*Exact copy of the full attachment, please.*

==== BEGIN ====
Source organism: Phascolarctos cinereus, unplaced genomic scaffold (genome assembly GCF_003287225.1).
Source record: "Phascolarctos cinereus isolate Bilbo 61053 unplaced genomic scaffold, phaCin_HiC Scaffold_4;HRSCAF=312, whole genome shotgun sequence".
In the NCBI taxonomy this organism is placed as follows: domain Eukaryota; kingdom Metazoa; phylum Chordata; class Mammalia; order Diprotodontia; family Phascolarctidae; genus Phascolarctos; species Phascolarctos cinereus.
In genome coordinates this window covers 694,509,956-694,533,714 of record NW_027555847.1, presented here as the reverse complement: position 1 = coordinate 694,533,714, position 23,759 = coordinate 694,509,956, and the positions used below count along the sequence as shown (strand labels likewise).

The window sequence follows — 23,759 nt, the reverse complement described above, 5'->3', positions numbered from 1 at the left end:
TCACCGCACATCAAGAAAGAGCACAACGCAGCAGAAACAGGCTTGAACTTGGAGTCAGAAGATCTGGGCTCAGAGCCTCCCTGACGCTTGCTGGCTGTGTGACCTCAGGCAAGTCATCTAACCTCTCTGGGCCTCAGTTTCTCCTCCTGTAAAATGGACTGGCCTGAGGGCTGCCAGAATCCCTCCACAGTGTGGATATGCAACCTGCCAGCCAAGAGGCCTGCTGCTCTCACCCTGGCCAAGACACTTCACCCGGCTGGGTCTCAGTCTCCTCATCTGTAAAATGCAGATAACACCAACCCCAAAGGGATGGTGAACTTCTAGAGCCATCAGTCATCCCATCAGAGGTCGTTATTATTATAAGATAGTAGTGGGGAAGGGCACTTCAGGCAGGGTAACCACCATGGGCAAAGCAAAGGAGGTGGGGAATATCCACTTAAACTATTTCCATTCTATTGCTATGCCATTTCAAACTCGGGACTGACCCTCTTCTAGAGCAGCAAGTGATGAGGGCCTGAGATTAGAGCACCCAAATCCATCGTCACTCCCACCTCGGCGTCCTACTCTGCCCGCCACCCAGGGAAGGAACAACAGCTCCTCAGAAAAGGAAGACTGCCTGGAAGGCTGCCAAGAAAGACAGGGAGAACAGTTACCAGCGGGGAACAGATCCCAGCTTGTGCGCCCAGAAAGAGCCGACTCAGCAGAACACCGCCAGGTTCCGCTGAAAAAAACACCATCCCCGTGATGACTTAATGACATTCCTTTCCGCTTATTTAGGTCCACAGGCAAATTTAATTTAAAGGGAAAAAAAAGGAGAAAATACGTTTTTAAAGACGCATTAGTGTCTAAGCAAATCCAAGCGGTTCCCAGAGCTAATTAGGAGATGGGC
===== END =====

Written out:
Source organism: Phascolarctos cinereus, unplaced genomic scaffold (genome assembly GCF_003287225.1).
Source record: "Phascolarctos cinereus isolate Bilbo 61053 unplaced genomic scaffold, phaCin_HiC Scaffold_4;HRSCAF=312, whole genome shotgun sequence".
In the NCBI taxonomy this organism is placed as follows: domain Eukaryota; kingdom Metazoa; phylum Chordata; class Mammalia; order Diprotodontia; family Phascolarctidae; genus Phascolarctos; species Phascolarctos cinereus.
In genome coordinates this window covers 694,509,956-694,533,714 of record NW_027555847.1, presented here as the reverse complement: position 1 = coordinate 694,533,714, position 23,759 = coordinate 694,509,956, and the positions used below count along the sequence as shown (strand labels likewise).

The window sequence follows — 23,759 nt, the reverse complement described above, 5'->3', positions numbered from 1 at the left end:
TCACCGCACATCAAGAAAGAGCACAACGCAGCAGAAACAGGCTTGAACTTGGAGTCAGAAGATCTGGGCTCAGAGCCTCCCTGACGCTTGCTGGCTGTGTGACCTCAGGCAAGTCATCTAACCTCTCTGGGCCTCAGTTTCTCCTCCTGTAAAATGGACTGGCCTGAGGGCTGCCAGAATCCCTCCACAGTGTGGATATGCAACCTGCCAGCCAAGAGGCCTGCTGCTCTCACCCTGGCCAAGACACTTCACCCGGCTGGGTCTCAGTCTCCTCATCTGTAAAATGCAGATAACACCAACCCCAAAGGGATGGTGAACTTCTAGAGCCATCAGTCATCCCATCAGAGGTCGTTATTATTATAAGATAGTAGTGGGGAAGGGCACTTCAGGCAGGGTAACCACCATGGGCAAAGCAAAGGAGGTGGGGAATATCCACTTAAACTATTTCCATTCTATTGCTATGCCATTTCAAACTCGGGACTGACCCTCTTCTAGAGCAGCAAGTGATGAGGGCCTGAGATTAGAGCACCCAAATCCATCGTCACTCCCACCTCGGCGTCCTACTCTGCCCGCCACCCAGGGAAGGAACAACAGCTCCTCAGAAAAGGAAGACTGCCTGGAAGGCTGCCAAGAAAGACAGGGAGAACAGTTACCAGCGGGGAACAGATCCCAGCTTGTGCGCCCAGAAAGAGCCGACTCAGCAGAACACCGCCAGGTTCCGCTGAAAAAAACACCATCCCCGTGATGACTTAATGACATTCCTTTCCGCTTATTTAGGTCCACAGGCAAATTTAATTTAAAGGGAAAAAAAAGGAGAAAATACGTTTTTAAAGACGCATTAGTGTCTAAGCAAATCCAAGCGGTTCCCAGAGCTAATTAGGAGATGGGC